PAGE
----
IHSA Board of Directors cancels all spring sports tournaments
The Illinois High School Association, IHSA, Board of Directors had its April meeting by way of a video conference call on Tuesday, April 21.
The board announced its decision to cancel all IHSA spring state tournaments.
The decision to cancel the spring state tournaments came in conjunction with an announcement Friday, April 17, by Gov. JB Pritzker and the Illinois State Board of Education that all Illinois high schools will complete the school term from home by using e-learning.
“We support the decision by Governor Pritzker and the Illinois State Board of Education, and given the logistics, we simply felt we could not conduct state tournaments that meet the expectations of our member schools this spring,” IHSA executive director Craig Anderson said in a statement which was posted on the association’s website.
“As disappointing as it may be for students, it is the right decision for their health and safety, as well as for the health and safety of the general public, as we cope with this unprecedented pandemic.”
The IHSA offers state tournaments in the following sports and activities in the spring: girls badminton, boys gymnastics, bass fishing, boys and girls track and field, boys and girls water polo, girls soccer, boys tennis, boys and girls lacrosse, boys volleyball, baseball and softball.
The board also determined that summer contact days are suspended for this year, unless state government and medical leaders indicate such gatherings are safe.
At that time, the board indicated a willingness to reconsider how summer contact might be conducted and whether opportunities for schools to conduct some kind of spring athletic events might occur.
“Once it is determined safe to return, we will provide a detailed outline to our schools on the plan for summer contact days and possibly some kind of spring athletic events,” said Anderson.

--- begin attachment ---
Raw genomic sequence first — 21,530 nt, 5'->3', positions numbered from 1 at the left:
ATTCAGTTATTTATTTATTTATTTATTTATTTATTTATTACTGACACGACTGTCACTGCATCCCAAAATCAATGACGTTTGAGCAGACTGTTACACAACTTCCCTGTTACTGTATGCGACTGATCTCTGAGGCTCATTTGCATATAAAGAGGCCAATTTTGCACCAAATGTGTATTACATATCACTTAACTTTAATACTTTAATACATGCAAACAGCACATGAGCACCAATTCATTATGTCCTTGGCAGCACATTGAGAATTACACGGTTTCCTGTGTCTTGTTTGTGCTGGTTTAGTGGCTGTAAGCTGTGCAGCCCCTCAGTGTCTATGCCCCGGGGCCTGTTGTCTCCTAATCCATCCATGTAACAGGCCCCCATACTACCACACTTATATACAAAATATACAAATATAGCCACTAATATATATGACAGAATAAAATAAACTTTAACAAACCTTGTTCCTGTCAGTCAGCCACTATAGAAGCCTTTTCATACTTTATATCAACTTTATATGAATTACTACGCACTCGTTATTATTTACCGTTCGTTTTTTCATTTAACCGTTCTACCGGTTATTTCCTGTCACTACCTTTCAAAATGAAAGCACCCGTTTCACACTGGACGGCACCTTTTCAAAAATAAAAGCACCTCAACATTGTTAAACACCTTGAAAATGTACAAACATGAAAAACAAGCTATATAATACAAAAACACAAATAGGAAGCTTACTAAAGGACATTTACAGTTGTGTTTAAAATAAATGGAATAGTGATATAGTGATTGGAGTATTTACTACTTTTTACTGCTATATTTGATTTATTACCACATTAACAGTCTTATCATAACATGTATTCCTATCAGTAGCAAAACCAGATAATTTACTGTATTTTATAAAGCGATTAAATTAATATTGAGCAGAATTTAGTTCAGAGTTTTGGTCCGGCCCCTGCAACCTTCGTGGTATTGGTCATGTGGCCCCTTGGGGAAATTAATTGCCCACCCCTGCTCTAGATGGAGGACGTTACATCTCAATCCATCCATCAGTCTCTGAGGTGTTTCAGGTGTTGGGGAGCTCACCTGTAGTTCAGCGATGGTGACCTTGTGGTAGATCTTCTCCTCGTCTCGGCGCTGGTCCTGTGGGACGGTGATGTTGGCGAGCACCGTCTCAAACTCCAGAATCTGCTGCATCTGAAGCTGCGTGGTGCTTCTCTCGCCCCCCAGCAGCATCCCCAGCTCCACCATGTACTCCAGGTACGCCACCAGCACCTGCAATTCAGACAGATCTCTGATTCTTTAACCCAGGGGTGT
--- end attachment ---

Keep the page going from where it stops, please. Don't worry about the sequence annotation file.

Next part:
“Including if the number of days and dates that coaches can meet with athletes has been altered. At this point, though, all that is dependent upon state government and medical leaders giving the go ahead for such.”
“Our thoughts right now are with all the impacted students, coaches and communities. Especially the seniors,” said Anderson.
“It will be difficult for them to find a silver lining in all of this, but we stress that even if they don’t get the chance to compete again at the high school level, they are better for having been a part of their respective high school teams.
“By participating in high school sports and activities, they were exposed to life lessons in teamwork, leadership, and overcoming adversity that are difficult to replicate elsewhere. The latter is applicable now more than ever.
“We hope that we can band together and refocus all our efforts on supporting the doctors, nurses, first responders and all the other essential personnel who are putting their health and safety on the line each day to keep us safe.”
The IHSA said it will continue to communicate with and monitor briefings from state officials, and based on those timelines, provide updates to its member schools as it relates to potential spring participation and summer contact days.
“The possibility of playing a spring sport game this summer is about closure,” said Anderson.
“If we are able to offer this opportunity, no student-athlete would be restricted by having already practiced or competed with a non-school team.”